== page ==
Beyond that, Nationals put my weaknesses out on a silver platter. I knew that even if I hadn't popped that triple lutz, I wouldn't have won. I was so far behind in points with spins and my quality of skating. It definitely showed me that I had a lot of things to work on. I need to put out two solid programs and on top of that my programs just need to be quality all over. So I worked on the program as a whole, and that made me a better skater for Worlds.
What did you address specifically between Nationals and Worlds?
A: My spins. My spins were a huge part of the training process because I lost a lot of points on that. And my jump quality. I could land the jumps but they were not nice or pretty. So I definitely worked on that. And the triple-triple. I tried my best to get that improved. And after that, it was just doing the run-throughs over and over again so that even when I was tired I can still skate it and have it be pretty.
You skated last in the free skate. How did you keep your composure between the 6-minute warm-up and your performance?
A: I panicked. I was so nervous (laugh). I just went backstage and I was back there with Raf and one of my team leaders who was at the Olympics with me. So he has been to many competitions with me and he knows how I get anxious and how to get me out of my head. For me, if I stay laughing and relaxed, that’s the best for me. If I get quiet and in my head, then it’s not good. So being backstage with the two of them and talking, they helped me relax.
You spoke a little bit about your injury at the Team Challenge Cup following the World Championships, so were you injured at Worlds?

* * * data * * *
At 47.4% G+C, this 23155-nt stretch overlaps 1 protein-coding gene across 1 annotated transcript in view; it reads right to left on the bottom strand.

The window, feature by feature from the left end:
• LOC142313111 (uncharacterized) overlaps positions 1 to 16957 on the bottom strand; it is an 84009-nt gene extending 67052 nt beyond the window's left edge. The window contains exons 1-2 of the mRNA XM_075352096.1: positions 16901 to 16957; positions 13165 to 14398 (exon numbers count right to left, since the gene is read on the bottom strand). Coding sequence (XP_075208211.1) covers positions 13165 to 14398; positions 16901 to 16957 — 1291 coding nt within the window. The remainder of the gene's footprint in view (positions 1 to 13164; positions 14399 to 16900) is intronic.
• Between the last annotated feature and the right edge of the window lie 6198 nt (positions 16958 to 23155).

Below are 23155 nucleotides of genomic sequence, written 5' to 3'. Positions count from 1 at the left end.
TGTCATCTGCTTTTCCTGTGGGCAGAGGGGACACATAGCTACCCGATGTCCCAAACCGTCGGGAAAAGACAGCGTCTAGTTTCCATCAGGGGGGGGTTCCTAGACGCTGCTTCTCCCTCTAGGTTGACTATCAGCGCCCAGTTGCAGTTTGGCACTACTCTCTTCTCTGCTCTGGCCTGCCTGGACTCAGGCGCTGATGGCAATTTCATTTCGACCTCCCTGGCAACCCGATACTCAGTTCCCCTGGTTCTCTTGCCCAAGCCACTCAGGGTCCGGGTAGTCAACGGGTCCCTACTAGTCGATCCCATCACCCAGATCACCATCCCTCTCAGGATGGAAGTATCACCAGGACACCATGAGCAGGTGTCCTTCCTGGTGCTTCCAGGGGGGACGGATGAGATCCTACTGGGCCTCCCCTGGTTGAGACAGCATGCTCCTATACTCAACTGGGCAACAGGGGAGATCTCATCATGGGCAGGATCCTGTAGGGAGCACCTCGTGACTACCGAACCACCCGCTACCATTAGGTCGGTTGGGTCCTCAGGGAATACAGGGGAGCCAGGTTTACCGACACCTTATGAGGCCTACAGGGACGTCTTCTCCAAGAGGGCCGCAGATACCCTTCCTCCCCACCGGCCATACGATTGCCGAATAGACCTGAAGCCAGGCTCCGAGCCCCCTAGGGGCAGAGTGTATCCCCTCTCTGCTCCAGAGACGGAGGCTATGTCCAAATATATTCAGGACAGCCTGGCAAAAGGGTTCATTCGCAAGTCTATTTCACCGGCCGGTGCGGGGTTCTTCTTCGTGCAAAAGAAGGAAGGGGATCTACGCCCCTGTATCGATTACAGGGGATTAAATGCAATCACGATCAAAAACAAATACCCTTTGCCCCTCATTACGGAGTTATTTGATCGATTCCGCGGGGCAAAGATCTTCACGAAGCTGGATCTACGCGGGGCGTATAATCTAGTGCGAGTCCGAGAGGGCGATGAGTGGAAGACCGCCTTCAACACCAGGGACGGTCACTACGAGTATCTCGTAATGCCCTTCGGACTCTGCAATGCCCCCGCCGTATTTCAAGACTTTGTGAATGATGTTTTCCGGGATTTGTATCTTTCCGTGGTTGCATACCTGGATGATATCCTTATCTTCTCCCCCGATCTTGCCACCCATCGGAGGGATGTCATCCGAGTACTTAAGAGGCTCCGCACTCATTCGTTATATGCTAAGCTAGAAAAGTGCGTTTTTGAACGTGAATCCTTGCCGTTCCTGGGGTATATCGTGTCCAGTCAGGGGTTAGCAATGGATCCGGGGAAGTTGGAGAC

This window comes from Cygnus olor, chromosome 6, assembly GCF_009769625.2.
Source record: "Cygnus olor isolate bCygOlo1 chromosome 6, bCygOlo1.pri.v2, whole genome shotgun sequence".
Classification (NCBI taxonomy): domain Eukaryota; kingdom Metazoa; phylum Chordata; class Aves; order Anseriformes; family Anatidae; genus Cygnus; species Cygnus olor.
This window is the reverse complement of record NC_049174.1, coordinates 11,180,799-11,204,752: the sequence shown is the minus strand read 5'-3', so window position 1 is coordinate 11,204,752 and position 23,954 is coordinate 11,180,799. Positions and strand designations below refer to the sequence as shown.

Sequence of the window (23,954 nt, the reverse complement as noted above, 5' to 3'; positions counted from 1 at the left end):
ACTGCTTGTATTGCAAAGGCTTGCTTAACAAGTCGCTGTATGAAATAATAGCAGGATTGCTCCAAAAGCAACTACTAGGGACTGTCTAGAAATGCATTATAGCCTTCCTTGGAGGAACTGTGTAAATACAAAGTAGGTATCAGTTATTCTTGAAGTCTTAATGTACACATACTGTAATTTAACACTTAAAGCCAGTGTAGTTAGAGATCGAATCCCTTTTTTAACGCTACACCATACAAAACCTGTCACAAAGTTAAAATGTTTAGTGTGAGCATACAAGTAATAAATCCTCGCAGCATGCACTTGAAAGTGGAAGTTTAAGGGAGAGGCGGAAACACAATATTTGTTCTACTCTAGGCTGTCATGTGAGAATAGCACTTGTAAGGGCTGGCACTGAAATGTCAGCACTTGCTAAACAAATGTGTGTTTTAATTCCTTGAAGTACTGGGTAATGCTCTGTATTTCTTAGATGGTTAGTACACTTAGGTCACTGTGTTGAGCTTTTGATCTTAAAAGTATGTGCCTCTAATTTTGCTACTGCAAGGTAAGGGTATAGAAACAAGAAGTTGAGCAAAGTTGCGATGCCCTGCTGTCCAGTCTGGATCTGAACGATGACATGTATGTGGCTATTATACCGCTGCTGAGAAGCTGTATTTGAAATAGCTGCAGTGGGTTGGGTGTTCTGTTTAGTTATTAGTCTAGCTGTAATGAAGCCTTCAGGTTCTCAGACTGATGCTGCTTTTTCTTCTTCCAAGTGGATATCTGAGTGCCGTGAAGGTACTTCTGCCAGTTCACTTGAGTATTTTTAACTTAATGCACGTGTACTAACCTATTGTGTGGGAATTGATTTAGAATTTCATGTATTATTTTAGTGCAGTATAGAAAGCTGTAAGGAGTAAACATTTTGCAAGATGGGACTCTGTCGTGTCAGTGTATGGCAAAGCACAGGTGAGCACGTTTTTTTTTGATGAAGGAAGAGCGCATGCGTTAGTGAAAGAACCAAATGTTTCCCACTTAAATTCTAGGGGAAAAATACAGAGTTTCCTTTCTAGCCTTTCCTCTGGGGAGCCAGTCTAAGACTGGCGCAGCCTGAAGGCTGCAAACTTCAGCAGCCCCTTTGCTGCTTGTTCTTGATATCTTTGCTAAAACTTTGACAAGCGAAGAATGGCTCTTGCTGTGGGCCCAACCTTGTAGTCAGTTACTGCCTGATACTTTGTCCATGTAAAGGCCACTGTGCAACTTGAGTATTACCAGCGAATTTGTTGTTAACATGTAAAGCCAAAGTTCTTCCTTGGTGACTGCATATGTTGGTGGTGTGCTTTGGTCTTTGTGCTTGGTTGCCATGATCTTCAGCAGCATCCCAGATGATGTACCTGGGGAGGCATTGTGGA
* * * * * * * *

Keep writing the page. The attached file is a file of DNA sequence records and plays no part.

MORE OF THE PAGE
A: Yes I was very injured going into Worlds. I took a bad fall at a skating show a month before Worlds and I actually had a minor tear in my quad. That was scary because I didn't know if I was going to be able to really skate or compete at the level I needed to. I chose not to talk about the injury at Worlds because I knew that if I talked about being injured, everybody would make it this huge deal and that would be the only story I would hear about. Mentally it would be a reminder of my injury over and over again, and I didn't want that. I just wanted to focus on what I could do.
By the time Team Challenge Cup came around, I had worked so hard before Worlds to get in shape and pushed through the injury that, my leg was just done for the season. It was exhausted and I was exhausted from pushing so hard, but I was able to make through the competition just fine. After the season ended, I was able to give it the attention it needed and now I am back to 100%.
How has Boston Worlds impacted your training during the off-season?
A: I capitalized on the momentum going into the summer. It inspired me to train even harder than I had been because it showed me that my training got me onto that podium, it motivated me and made it a realistic goal to get on to that podium. I can almost taste it. It’s a totally new season. Hopefully I’m a different athlete from that Worlds event and I think it’s just about building upon that.
16-Month Countdown to PyeongChang: Striving for the Whole Package